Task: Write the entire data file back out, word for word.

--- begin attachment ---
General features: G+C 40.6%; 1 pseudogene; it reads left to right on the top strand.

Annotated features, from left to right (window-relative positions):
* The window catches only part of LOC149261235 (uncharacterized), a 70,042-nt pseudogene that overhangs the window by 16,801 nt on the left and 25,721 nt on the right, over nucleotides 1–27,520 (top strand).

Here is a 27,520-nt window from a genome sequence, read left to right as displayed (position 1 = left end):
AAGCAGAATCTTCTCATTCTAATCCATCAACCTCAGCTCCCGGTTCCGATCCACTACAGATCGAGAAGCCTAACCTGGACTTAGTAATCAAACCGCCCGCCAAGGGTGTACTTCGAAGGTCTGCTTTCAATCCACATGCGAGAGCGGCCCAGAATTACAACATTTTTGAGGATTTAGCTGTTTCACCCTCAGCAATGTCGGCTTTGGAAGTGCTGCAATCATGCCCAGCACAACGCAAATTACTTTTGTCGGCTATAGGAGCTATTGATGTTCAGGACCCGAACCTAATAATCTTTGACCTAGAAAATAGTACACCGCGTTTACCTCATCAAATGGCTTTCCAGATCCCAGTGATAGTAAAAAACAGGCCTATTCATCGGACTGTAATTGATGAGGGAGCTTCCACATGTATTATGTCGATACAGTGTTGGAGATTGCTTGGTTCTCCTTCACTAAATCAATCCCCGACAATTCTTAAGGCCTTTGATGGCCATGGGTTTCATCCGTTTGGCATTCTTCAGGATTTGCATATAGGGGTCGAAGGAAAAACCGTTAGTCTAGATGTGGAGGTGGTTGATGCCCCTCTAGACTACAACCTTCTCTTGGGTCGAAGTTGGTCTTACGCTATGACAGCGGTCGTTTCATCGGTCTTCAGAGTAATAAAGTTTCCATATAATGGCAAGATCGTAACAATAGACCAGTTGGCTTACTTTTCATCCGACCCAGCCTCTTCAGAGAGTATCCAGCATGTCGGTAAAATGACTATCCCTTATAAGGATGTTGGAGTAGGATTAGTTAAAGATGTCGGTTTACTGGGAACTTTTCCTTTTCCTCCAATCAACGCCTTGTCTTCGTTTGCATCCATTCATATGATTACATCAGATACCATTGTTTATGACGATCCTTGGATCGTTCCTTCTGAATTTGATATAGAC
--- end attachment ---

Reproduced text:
General features: G+C 40.6%; 1 pseudogene; it reads left to right on the top strand.

Annotated features, from left to right (window-relative positions):
* The window catches only part of LOC149261235 (uncharacterized), a 70,042-nt pseudogene that overhangs the window by 16,801 nt on the left and 25,721 nt on the right, over nucleotides 1–27,520 (top strand).

Here is a 27,520-nt window from a genome sequence, read left to right as displayed (position 1 = left end):
AAGCAGAATCTTCTCATTCTAATCCATCAACCTCAGCTCCCGGTTCCGATCCACTACAGATCGAGAAGCCTAACCTGGACTTAGTAATCAAACCGCCCGCCAAGGGTGTACTTCGAAGGTCTGCTTTCAATCCACATGCGAGAGCGGCCCAGAATTACAACATTTTTGAGGATTTAGCTGTTTCACCCTCAGCAATGTCGGCTTTGGAAGTGCTGCAATCATGCCCAGCACAACGCAAATTACTTTTGTCGGCTATAGGAGCTATTGATGTTCAGGACCCGAACCTAATAATCTTTGACCTAGAAAATAGTACACCGCGTTTACCTCATCAAATGGCTTTCCAGATCCCAGTGATAGTAAAAAACAGGCCTATTCATCGGACTGTAATTGATGAGGGAGCTTCCACATGTATTATGTCGATACAGTGTTGGAGATTGCTTGGTTCTCCTTCACTAAATCAATCCCCGACAATTCTTAAGGCCTTTGATGGCCATGGGTTTCATCCGTTTGGCATTCTTCAGGATTTGCATATAGGGGTCGAAGGAAAAACCGTTAGTCTAGATGTGGAGGTGGTTGATGCCCCTCTAGACTACAACCTTCTCTTGGGTCGAAGTTGGTCTTACGCTATGACAGCGGTCGTTTCATCGGTCTTCAGAGTAATAAAGTTTCCATATAATGGCAAGATCGTAACAATAGACCAGTTGGCTTACTTTTCATCCGACCCAGCCTCTTCAGAGAGTATCCAGCATGTCGGTAAAATGACTATCCCTTATAAGGATGTTGGAGTAGGATTAGTTAAAGATGTCGGTTTACTGGGAACTTTTCCTTTTCCTCCAATCAACGCCTTGTCTTCGTTTGCATCCATTCATATGATTACATCAGATACCATTGTTTATGACGATCCTTGGATCGTTCCTTCTGAATTTGATATAGAC